Can You Step Back To Lead Forward?

Can you step back to lead forward?

That is the key question for you to answer as you start to read Kevin Cashman's new book, The Pause Principle.

Because, Cashman firmly believes that as a leader, you need to pause to lead forward.

"What sleep is to the mind and body, pause is to leadership and innovation," explains Cashman.

He goes on to say:
  • Pause transforms management into leadership and the status quo into new realities.
  • Pause, the natural capability to step back  in order to move forward with greater clarity, momentum, and impact, holds the creative power to reframe and refresh how we see ourselves and our relationships, our challenges, our capacities, our organizations and missions within a larger context.

In his book, Cashman teaches you the value of using pause points to:
  • Build self-awareness and clarity of purpose
  • Explore new ideas
  • Risk experimentation
  • Question, listen, reflect and synthesize
  • Challenge the status quo, within and around you
He further teaches you how to:
  • Be on-purpose
  • Consider inside-out and outside-in dynamics
  • Be authentic
Taking time to pause is a key difference between managers and leaders says Cashman.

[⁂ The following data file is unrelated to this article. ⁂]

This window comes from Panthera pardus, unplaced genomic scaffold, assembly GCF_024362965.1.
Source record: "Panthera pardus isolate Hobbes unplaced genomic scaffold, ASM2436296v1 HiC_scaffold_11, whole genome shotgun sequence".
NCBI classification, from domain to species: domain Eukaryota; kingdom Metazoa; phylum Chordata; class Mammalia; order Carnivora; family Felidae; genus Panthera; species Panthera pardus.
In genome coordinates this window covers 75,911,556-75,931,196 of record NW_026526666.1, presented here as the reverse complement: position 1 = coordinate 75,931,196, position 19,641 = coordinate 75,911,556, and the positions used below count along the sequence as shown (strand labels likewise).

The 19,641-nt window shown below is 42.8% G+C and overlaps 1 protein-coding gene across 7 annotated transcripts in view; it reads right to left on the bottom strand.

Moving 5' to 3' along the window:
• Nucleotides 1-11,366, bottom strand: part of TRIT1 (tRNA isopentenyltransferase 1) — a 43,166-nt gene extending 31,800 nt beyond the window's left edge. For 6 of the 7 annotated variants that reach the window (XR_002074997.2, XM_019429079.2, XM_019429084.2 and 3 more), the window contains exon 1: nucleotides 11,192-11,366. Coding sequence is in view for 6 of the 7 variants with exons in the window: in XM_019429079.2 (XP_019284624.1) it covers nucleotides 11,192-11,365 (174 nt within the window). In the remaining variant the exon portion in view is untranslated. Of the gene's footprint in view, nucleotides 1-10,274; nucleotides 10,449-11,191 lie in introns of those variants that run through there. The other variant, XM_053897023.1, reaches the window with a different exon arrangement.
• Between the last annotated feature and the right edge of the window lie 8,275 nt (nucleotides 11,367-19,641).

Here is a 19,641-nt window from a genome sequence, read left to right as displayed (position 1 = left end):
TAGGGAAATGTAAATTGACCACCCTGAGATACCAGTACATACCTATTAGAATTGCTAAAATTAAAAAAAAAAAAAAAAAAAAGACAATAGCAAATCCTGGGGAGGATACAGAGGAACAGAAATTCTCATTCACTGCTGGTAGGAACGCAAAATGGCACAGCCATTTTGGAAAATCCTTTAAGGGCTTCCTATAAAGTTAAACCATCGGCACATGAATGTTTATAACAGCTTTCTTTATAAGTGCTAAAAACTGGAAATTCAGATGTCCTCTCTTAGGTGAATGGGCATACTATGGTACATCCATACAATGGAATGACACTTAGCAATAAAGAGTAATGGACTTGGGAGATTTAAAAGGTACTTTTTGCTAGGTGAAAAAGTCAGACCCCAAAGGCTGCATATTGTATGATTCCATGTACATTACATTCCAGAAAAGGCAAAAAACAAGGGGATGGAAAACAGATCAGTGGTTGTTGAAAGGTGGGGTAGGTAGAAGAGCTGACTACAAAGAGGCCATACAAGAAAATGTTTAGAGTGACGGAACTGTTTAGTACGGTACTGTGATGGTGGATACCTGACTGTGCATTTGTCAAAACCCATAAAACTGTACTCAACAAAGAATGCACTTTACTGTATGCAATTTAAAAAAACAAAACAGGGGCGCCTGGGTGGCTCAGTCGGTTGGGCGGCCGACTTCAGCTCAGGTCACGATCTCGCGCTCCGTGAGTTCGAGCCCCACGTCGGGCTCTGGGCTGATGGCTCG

Other core differences between effective managers and exceptional leaders, explains Cashman, include:
  • "Effective managers focus on speed and transaction, while exceptional leaders focus on significance and transformation." 
  • "Effective managers seek control and process, while exceptional leaders seek contribution and meaningful purpose."
  • "At its core management is about content, and leadership is about deeper, broader context."
And when you have finished the book, you'll understand the importance of stepping back to lead forward, because:

  • "Pause is the conscious, intentional process to move from control, content, and speed to the higher order principles of contribution, context, and significance."
And, for those organizations with demanding speed and action as part of their culture, Cashman recommends that they:

  • Meet the demands of speed and action with about 80% of your time and energy.  Then consciously step back and embrace the most important, the most complex part of your job with about 20% of pauseful, deep reflective time and energy. 
And, specifically ask these questions as your engage your colleagues:
  • What do we see?
  • What might be possible if we did x, y, or z?
  • What if we did this or that?
  • What if we saw this through the customers' eyes?
  • Why are we doing this?
  • What might be possible if we saw our product and organization with new eyes?
Cashman is the author of six leadership books including the bestseller, Leadership from the Inside Out.


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